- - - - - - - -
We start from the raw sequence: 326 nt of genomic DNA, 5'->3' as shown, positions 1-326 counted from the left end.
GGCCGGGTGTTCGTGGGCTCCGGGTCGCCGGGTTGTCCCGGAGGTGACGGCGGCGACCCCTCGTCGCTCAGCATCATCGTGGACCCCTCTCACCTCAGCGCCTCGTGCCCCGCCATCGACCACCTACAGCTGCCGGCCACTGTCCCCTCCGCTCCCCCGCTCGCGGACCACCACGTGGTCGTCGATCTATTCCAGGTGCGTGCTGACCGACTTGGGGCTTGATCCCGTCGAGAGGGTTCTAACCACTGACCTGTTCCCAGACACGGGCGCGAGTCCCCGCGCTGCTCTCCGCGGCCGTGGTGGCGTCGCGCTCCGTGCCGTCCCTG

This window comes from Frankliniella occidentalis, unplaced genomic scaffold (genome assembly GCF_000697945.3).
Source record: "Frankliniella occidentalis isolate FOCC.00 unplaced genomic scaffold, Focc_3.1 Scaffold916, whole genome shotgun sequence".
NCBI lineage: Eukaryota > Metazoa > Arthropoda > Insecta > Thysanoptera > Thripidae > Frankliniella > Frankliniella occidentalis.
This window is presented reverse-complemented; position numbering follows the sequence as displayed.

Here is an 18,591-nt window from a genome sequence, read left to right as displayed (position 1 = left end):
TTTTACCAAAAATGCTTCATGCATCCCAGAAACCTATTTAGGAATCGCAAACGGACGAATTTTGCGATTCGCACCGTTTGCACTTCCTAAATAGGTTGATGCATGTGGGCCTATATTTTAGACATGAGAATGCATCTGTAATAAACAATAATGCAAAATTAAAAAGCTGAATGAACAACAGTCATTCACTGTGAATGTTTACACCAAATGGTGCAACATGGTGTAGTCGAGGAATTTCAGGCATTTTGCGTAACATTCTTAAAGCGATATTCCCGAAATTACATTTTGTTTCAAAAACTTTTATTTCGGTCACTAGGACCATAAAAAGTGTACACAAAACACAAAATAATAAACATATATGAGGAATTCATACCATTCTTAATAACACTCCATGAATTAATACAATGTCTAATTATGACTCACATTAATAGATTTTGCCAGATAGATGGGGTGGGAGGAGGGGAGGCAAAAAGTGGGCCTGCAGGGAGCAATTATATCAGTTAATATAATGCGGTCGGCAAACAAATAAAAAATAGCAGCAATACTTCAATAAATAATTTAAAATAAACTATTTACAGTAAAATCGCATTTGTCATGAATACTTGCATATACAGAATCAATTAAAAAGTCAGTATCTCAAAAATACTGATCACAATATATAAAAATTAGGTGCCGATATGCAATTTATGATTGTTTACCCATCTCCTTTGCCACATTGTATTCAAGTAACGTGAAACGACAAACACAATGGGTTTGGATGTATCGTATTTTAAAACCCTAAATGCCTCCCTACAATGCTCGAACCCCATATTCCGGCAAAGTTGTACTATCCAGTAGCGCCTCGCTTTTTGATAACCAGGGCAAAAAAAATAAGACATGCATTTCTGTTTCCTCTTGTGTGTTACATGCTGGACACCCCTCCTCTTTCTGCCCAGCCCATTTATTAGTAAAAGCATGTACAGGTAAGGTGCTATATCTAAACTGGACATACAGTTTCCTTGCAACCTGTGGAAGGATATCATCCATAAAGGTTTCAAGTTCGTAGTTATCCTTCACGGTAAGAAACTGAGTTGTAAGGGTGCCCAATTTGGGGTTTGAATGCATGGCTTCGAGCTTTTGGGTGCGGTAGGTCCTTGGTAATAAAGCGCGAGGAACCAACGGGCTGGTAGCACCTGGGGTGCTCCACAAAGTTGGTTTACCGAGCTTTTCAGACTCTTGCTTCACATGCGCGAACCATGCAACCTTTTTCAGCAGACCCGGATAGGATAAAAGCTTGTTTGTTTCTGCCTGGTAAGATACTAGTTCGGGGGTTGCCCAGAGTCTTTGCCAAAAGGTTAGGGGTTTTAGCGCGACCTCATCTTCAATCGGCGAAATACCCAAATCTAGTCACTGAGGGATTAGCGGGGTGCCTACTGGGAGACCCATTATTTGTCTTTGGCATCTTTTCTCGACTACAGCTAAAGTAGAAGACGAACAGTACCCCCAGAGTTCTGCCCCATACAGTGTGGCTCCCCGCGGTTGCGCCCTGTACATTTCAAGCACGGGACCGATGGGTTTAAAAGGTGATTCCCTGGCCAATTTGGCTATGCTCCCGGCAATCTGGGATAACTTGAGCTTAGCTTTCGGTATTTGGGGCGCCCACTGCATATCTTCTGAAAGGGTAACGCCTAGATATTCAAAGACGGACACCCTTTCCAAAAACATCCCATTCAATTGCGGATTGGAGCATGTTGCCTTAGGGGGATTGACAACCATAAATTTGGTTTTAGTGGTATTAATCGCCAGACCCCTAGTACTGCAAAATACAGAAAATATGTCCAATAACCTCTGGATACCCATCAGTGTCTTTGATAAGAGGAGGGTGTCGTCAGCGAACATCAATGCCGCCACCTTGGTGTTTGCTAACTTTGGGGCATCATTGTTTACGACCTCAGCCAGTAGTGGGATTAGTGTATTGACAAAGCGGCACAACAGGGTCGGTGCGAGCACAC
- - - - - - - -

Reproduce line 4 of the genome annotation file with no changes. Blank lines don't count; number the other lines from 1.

Source record: "Frankliniella occidentalis isolate FOCC.00 unplaced genomic scaffold, Focc_3.1 Scaffold916, whole genome shotgun sequence".